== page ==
10. Get a 3D running gait analysis. Oftentimes, knee pain is caused by imbalances and compensation patterns originating elsewhere in your body that are invisible to the human eye. A 3D running analysis that uses instrumented technology to gather quantitative data can help you identify and correct motor deficits that cause knee pain while running.

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Running Analysis and Knee Pain Rehab at NYDNRehab

NYDNRehab has a top-of-the-line 3D gait analysis system and a Zebris instrumented treadmill that measures ground reaction forces and pressure. These combined systems give us 27 pages of graphs and biomechanical performance data that helps us identify faulty running patterns.

We also perform a battery of clinical tests related to running injuries, and we use our C.A.R.E.N system to analyze kinematic joint angle data and dynamic stability. Surface EMG lets us analyze muscle firing patterns to identify compensation mechanisms and correct them. We also use diagnostic ultrasonography to confirm our findings and monitor treatment results.

In addition to pain and injury treatment and analysis, we offer physical therapy and chiropractic care, along with TeleHealth services for convenient remote patient care.

If you are a runner with knee pain in NYC, schedule your running gait analysis at NYDNRehab today, and see why our knee pain doctors are considered the best in NYC.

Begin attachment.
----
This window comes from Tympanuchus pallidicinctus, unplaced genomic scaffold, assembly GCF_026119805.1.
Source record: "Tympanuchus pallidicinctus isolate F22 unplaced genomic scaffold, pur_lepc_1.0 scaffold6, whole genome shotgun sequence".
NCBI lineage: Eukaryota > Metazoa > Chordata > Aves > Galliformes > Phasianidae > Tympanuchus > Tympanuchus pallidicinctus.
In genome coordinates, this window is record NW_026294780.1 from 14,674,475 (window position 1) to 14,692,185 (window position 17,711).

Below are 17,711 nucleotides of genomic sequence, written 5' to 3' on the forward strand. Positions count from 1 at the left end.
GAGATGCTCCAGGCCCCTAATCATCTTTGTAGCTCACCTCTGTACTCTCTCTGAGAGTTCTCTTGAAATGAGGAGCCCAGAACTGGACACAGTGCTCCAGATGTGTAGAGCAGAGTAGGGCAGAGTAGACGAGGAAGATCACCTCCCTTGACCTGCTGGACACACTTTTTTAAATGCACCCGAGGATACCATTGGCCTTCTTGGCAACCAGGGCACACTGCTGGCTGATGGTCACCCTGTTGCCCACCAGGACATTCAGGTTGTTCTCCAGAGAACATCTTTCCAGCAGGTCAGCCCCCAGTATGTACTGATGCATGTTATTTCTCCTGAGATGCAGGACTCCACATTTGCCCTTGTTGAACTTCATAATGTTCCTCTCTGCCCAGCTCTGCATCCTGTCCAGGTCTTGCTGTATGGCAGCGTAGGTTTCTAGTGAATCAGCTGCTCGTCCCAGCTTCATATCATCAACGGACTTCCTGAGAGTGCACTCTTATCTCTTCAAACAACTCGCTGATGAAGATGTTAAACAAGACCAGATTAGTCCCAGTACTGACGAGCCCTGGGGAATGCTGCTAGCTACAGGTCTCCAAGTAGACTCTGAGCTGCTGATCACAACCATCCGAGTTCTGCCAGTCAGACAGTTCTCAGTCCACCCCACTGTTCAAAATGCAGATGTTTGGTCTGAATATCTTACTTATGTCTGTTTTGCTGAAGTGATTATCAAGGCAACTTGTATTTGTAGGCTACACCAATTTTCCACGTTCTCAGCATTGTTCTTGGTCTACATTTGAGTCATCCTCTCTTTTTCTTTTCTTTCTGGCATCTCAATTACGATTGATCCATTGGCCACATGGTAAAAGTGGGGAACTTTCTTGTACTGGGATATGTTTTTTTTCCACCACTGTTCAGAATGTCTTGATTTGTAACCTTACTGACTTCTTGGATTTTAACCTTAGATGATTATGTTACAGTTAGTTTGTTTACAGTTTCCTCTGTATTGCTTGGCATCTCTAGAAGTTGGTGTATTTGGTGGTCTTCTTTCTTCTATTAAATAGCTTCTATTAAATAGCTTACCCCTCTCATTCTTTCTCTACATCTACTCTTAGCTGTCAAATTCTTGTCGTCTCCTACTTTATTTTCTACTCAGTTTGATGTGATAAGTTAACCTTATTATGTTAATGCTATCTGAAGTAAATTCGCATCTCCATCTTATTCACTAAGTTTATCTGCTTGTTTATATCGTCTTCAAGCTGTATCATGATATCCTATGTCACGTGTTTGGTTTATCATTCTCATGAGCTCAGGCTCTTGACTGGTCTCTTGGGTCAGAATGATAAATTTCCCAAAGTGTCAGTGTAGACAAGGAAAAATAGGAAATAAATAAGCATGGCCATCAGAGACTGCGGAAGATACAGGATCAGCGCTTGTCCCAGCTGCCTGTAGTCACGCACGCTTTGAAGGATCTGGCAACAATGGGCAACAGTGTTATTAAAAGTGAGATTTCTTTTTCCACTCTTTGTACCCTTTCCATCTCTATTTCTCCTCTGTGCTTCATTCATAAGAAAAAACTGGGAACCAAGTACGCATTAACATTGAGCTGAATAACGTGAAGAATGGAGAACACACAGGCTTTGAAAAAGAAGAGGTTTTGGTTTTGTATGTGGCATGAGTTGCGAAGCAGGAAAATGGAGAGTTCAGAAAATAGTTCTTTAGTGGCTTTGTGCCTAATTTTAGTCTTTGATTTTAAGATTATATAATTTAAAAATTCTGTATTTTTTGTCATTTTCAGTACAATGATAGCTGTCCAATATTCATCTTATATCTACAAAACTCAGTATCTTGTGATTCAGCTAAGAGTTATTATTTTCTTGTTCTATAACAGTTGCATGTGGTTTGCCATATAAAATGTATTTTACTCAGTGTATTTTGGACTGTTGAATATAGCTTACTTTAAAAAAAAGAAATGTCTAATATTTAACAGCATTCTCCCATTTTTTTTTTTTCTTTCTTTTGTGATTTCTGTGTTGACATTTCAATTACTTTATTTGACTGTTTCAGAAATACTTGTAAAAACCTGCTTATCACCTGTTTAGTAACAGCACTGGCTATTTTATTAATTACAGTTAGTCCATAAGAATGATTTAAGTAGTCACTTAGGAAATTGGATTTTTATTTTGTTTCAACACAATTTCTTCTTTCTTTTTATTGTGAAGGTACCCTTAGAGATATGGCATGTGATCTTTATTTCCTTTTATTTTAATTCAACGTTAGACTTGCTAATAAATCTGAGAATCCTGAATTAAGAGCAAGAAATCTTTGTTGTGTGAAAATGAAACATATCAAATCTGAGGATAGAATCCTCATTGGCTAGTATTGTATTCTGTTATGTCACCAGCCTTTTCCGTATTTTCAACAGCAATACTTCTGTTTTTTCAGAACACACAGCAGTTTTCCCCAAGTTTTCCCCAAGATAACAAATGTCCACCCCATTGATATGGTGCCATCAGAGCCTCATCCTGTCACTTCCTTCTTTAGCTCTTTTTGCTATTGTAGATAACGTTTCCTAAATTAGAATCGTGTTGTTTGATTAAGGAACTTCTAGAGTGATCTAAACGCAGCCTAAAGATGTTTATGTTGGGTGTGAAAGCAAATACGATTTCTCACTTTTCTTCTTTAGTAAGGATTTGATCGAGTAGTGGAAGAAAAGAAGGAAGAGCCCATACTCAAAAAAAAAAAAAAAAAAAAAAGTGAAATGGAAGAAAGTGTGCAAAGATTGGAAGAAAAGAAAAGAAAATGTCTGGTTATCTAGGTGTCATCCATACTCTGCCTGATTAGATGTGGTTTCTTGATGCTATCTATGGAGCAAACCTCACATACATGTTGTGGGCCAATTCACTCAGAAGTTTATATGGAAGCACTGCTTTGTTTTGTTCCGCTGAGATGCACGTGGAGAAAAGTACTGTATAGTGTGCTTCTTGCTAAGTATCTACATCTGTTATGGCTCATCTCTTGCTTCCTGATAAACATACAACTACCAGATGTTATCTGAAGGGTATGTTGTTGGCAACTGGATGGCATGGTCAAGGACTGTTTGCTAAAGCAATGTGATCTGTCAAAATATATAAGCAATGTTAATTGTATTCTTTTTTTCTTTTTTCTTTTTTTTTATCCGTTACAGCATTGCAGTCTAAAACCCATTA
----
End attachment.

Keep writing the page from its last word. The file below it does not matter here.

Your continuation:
Range of Available Unique Physical Therapy Treatments at Nydnrehab

About the Author

Dr. Lev Kalika is clinical director of NYDNRehab, located in Manhattan. Lev Kalika is the author of multiple medical publications and research, and an international expert in the field of rehabilitative sonography, ultrasound guided dry needling and sports medicine Dr. Kalika works with athletes, runners, dancers and mainstream clients to relieve pain, rehabilitate injuries, enhance performance and minimize the risk of injuries. His clinic features some of the most technologically advanced equipment in the world, rarely found in a private clinic.

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In this instance, an athlete was originally diagnosed with minor quadriceps muscle strain and was treated for four weeks, with unsatisfactory results. When he came to our clinic, the muscle was not healing, and the patients’ muscle tissue had already begun to atrophy.

Upon examination using MSUS, we discovered that he had a full muscle thickness tear that had been overlooked by his previous provider. To mitigate damage and promote healing, surgery should have been performed immediately after the injury occurred. Because of misdiagnosis and inappropriate treatment, the patient now has permanent damage that cannot be corrected.

The most important advantage of Ultrasound over MRI imaging is its ability to zero in on the symptomatic region and obtain imaging, with active participation and feedback from the patient. Using dynamic MSUS, we can see what happens when patients contract their muscles, something that cannot be done with MRI. From a diagnostic perspective, this interaction is invaluable.

Dynamic ultrasonography examination demonstrating
the full thickness tear and already occurring muscle atrophy
due to misdiagnosis and not referring the patient
to proper diagnostic workup

Demonstration of how very small muscle defect is made and revealed
to be a complete tear with muscle contraction
under diagnostic sonography (not possible with MRI)

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Complete tear of rectus femoris
with large hematoma (blood)

image

Separation of muscle ends due to tear elicited
on dynamic sonography examination